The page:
Frankenstein; or the Modern Prometheus

Frankenstein; or the Modern Prometheus

Frankenstein; or, The Modern Prometheus was written by Mary Shelley (1797–1851), an English author, and tells the story of Victor Frankenstein. Victor is a young scientist who creates a creature in a scientific experiment. Shelley started writing the story when she was 18, and the first edition was published anonymously in London on 1 January 1818, when she was 20. Her name first appeared on the second edition, published in 1823. The Vocabulary Activation Pack is designed to help students learn, remember, and use 1,257 items of vocabulary taken from the novel. Sit back and listen to the entire book read by the Britlish AI in Britlish English.

NOTE: CHAPTER 15 Audio is here. The link in the lesson is broken, but you can click this link instead.


The Ant and the Grasshopper

The Ant and the Grasshopper

This is my retelling of Aesop’s fable, The Ant and the Grasshopper. It tells the tale of the hardworking ant and the apparently lazy grasshopper and presents the moral message that we ought to enjoy our lives while we can. The lesson is also packed with vocabulary which you can test yourself on in the two activators in the lesson. There are lots of useful vocabulary items to learn, as well as phrasal verbs and common expressions.

 

Bookshop Memories by George Orwell

Bookshop Memories by George Orwell

An essay by George Orwell which will help you improve your reading while developing your vocabulary. This essay is from one of my favourite English authors, George Orwell. Eric Arthur Blair, as Orwell was christened, was born in British India in 1903, and sadly died terribly young in 1950 in London. He died of tuberculosis, back then, an untreatable infection of the lungs. Orwell gave us such works as Animal Farm (1945) and Nineteen Eighty-Four (1949) My favourite Orwell novel is Down and Out in Paris and London (1933). Orwell wrote many essays on different subjects and each is an insightful look into a bygone age. I recommend the following strategy for doing this English lesson: Listen to the essay on the next page. After listening to the essay, listen to it again while following the text, which is also available in the resources at the top left. After you have listened to the essay at least twice, and have read through the text, move on to the exercises. In the exercises, only listen to the audio if you really have to. If you have questions about the vocabulary in the text, refer to the glossary on the next page. Bookshop Memories by George Orwell.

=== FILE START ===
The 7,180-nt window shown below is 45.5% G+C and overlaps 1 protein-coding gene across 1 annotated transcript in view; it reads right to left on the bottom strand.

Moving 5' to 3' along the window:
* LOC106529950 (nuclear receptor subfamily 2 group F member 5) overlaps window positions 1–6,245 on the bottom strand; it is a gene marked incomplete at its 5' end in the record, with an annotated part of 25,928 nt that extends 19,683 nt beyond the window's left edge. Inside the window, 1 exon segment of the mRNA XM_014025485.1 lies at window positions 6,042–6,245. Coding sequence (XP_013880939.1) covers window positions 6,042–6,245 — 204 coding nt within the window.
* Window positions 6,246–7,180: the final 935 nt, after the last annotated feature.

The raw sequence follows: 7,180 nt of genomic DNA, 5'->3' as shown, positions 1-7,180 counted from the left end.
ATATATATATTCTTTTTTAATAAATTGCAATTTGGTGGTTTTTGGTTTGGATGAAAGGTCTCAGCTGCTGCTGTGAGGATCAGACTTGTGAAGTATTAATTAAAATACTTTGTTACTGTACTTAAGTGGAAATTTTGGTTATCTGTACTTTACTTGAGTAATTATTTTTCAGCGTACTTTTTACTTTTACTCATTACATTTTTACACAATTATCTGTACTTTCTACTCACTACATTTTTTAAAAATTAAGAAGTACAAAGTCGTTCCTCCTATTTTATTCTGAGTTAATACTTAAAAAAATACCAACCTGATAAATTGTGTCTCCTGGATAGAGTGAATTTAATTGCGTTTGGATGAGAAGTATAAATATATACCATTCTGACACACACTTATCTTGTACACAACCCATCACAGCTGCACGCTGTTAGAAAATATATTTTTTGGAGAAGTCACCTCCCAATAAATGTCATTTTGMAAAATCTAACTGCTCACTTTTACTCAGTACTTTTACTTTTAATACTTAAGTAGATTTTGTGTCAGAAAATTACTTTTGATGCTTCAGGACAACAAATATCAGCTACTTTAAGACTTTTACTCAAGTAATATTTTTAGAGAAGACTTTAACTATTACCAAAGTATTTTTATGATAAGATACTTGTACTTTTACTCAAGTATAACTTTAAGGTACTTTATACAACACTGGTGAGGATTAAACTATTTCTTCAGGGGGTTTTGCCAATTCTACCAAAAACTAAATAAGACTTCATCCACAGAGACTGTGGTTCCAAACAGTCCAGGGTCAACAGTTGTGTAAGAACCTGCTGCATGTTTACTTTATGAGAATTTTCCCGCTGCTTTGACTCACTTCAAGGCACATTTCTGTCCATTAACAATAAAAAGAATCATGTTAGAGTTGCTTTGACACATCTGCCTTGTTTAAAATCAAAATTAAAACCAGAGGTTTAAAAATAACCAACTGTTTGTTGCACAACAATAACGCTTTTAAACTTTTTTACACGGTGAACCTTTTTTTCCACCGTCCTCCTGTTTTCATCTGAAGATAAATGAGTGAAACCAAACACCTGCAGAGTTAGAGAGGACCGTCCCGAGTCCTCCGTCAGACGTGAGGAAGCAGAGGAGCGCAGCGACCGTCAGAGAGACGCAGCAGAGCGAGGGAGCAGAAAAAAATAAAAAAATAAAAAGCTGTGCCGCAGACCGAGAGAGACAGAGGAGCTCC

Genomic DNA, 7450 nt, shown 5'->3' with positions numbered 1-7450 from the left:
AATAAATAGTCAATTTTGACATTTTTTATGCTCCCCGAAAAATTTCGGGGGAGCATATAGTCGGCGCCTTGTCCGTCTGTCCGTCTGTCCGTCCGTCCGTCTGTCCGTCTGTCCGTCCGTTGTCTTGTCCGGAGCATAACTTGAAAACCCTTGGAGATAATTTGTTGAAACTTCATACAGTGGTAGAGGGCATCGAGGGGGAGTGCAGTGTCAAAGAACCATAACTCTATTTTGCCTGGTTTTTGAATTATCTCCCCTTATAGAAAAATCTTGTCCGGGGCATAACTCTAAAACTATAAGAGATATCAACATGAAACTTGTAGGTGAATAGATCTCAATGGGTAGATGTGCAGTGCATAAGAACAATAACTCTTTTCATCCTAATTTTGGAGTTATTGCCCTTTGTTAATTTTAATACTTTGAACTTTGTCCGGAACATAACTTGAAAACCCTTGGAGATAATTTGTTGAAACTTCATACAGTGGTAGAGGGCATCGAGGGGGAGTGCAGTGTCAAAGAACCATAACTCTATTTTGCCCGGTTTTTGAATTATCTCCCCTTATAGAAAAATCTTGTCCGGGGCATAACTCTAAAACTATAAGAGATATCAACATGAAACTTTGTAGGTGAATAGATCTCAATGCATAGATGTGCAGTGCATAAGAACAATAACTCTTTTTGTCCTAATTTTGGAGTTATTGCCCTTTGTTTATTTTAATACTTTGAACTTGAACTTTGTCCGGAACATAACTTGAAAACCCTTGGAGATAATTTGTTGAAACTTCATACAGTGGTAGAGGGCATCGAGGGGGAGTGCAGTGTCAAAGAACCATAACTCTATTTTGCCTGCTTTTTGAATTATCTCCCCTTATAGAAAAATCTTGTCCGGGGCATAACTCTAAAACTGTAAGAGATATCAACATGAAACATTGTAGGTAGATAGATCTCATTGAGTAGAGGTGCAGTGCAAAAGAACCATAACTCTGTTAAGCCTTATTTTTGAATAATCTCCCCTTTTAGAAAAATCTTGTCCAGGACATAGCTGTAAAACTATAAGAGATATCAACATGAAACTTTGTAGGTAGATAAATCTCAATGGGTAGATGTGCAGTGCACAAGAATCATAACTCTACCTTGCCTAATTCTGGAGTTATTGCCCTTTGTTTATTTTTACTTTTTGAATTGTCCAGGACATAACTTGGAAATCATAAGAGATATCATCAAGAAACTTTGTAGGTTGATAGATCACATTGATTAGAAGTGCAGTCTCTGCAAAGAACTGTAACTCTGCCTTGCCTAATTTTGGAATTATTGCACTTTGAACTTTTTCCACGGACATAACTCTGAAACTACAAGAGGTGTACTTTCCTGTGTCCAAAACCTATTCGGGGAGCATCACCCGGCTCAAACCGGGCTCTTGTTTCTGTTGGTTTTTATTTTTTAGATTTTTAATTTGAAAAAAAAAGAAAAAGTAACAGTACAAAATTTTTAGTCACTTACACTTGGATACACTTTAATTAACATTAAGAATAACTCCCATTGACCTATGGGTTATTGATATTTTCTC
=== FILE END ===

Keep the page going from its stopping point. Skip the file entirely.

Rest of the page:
Taste of Your Own Medicine

Taste of Your Own Medicine

We have many idioms in English. One of them is a taste of your own medicine. This common idiom has its roots in Ancient Rome. Gaius Julius Phaedrus lived in the 1st century and translated the fables of Aesop into Latin. He also wrote many fables of his own in the style of Aesop, one of which is the source of the English idiom we are looking at in this lesson.


Cupboard Love

Cupboard Love

Listen to a short story to improve your listening skills and develop your vocabulary. Listening Activator - Cupboard Love. A romantic fiction story. An attempt to stop the lecherous attention of a colleague results in unexpected consequences for two young girls working on a Youth Training Scheme (YTS) in a nursing home in England. This story originally appeared in 1988 in the women's romantic fiction magazine Loving. It was the first story that they published with from a male writer and they started a new section in the magazine called Something Different. Richard spent a couple of years in the 1980s writing romantic fiction.